Other times, we buy things on impulse that we don’t love, don’t value, or don’t even use. We’re left feeling foolish or perhaps like we’ve been “had.”
Worse yet, we trade our precious time and life energy to make the money we spend on things we don’t even use or value! Yuck.
The Rehabilitation of a Former Spendaholic
I’ve never racked up a hundred thousand in debt or declared bankruptcy, and I’m relatively frugal these days. But I remember what it’s like to have buyer’s regret and wonder, “Where did it all go?” when looking at my bank balance. And I’ve learned some lessons that have helped me (as well as my clients) tremendously.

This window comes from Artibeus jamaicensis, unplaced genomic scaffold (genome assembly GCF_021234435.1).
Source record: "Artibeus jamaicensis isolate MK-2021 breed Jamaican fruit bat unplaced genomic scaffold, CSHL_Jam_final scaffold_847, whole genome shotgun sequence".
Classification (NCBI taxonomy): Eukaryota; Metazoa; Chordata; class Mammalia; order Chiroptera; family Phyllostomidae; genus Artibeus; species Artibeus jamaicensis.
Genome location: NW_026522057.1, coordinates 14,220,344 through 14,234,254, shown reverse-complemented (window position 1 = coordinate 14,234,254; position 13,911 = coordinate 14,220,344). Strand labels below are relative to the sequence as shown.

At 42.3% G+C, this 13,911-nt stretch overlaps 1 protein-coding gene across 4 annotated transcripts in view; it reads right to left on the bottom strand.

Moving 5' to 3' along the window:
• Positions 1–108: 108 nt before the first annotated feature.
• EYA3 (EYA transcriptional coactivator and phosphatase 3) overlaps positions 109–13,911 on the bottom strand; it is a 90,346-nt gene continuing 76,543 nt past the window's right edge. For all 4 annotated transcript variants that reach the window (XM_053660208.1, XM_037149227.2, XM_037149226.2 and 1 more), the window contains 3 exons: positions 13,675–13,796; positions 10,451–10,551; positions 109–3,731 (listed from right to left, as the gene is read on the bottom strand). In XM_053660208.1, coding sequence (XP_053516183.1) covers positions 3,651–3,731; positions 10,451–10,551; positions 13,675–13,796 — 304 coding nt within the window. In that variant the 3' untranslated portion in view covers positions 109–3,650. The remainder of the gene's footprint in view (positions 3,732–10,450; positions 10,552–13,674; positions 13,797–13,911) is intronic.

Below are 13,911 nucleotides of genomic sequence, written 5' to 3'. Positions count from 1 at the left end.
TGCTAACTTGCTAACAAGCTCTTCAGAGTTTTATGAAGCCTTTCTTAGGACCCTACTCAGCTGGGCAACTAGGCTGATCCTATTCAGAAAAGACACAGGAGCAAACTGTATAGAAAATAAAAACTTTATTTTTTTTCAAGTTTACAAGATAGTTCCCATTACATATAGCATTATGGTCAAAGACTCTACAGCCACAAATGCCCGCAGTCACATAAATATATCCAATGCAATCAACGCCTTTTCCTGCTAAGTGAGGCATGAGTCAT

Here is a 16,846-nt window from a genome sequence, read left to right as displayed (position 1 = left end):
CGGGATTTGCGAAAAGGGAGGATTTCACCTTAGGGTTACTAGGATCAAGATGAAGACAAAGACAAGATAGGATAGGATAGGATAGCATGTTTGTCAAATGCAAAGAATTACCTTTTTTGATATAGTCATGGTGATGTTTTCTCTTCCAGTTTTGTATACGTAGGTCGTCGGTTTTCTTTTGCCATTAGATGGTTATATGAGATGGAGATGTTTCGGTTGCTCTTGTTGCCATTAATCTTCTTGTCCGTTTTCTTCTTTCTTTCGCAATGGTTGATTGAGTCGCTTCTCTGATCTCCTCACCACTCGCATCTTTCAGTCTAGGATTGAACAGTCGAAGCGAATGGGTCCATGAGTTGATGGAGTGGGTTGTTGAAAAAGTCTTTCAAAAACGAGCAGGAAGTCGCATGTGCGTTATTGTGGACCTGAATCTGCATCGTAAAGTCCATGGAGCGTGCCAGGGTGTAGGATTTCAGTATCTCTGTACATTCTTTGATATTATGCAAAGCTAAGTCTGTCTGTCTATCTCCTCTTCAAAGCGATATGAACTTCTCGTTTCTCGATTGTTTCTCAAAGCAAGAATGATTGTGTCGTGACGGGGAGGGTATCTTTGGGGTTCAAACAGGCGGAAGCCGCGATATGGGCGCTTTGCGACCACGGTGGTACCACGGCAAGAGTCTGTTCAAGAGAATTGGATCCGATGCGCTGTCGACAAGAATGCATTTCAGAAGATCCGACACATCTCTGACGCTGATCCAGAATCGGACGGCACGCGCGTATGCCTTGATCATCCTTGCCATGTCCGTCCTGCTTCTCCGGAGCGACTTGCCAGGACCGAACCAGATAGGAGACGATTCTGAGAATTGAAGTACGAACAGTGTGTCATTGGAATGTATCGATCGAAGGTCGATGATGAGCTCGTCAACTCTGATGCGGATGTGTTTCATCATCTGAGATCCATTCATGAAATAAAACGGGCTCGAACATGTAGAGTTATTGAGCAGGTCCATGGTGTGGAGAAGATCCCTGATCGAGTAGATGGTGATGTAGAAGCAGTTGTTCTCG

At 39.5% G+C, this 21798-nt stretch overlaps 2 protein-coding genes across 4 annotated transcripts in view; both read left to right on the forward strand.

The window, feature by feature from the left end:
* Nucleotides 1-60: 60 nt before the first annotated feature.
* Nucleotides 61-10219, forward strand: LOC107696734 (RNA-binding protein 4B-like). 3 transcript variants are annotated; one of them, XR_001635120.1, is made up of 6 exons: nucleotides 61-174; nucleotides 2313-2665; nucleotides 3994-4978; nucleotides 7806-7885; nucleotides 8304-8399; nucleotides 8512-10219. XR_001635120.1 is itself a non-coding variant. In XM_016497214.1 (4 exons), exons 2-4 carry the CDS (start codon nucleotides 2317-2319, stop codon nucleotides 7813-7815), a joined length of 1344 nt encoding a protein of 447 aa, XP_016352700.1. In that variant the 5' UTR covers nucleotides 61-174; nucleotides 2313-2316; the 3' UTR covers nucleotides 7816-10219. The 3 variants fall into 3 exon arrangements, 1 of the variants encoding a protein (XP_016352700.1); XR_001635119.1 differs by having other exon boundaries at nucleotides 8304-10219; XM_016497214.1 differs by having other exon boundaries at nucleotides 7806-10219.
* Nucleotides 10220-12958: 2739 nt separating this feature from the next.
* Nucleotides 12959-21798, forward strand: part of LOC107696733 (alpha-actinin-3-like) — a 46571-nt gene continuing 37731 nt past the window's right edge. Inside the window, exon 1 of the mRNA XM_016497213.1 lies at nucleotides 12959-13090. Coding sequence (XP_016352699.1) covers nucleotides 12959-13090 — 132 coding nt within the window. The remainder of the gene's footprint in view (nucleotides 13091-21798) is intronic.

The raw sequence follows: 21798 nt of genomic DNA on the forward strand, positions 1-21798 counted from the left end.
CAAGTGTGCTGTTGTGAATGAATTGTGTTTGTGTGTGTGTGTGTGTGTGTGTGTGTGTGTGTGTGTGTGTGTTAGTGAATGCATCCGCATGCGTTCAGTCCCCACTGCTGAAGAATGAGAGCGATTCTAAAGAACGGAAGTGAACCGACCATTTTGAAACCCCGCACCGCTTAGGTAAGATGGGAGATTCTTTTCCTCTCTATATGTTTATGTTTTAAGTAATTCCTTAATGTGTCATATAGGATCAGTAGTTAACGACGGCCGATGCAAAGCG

1. If you simply wait to purchase, the urge often goes away.
A simple change of habits can help your inner impulse buyer remain in control of her actions and her money. See how you can “head spending off at the pass” by changing the behaviors that lead to mindless or impulsive purchases. For instance:
- Make shopping lists, don’t just wander through stores, malls, or Amazon.com without a plan.
- Stick to a shopping budget. Decide ahead of time how much you can spend.
- Find you’re going over your limit? Leave the cards at home and just take cash.
- Don’t browse catalogs or online stores unless you are buying a specific needed item.
- If you see an “impulse item” that wasn’t on your list, commit to a cooling off period. (I rarely go back to buy something after deciding to wait.)
2. Most things worth purchasing are worth contemplating purchasing.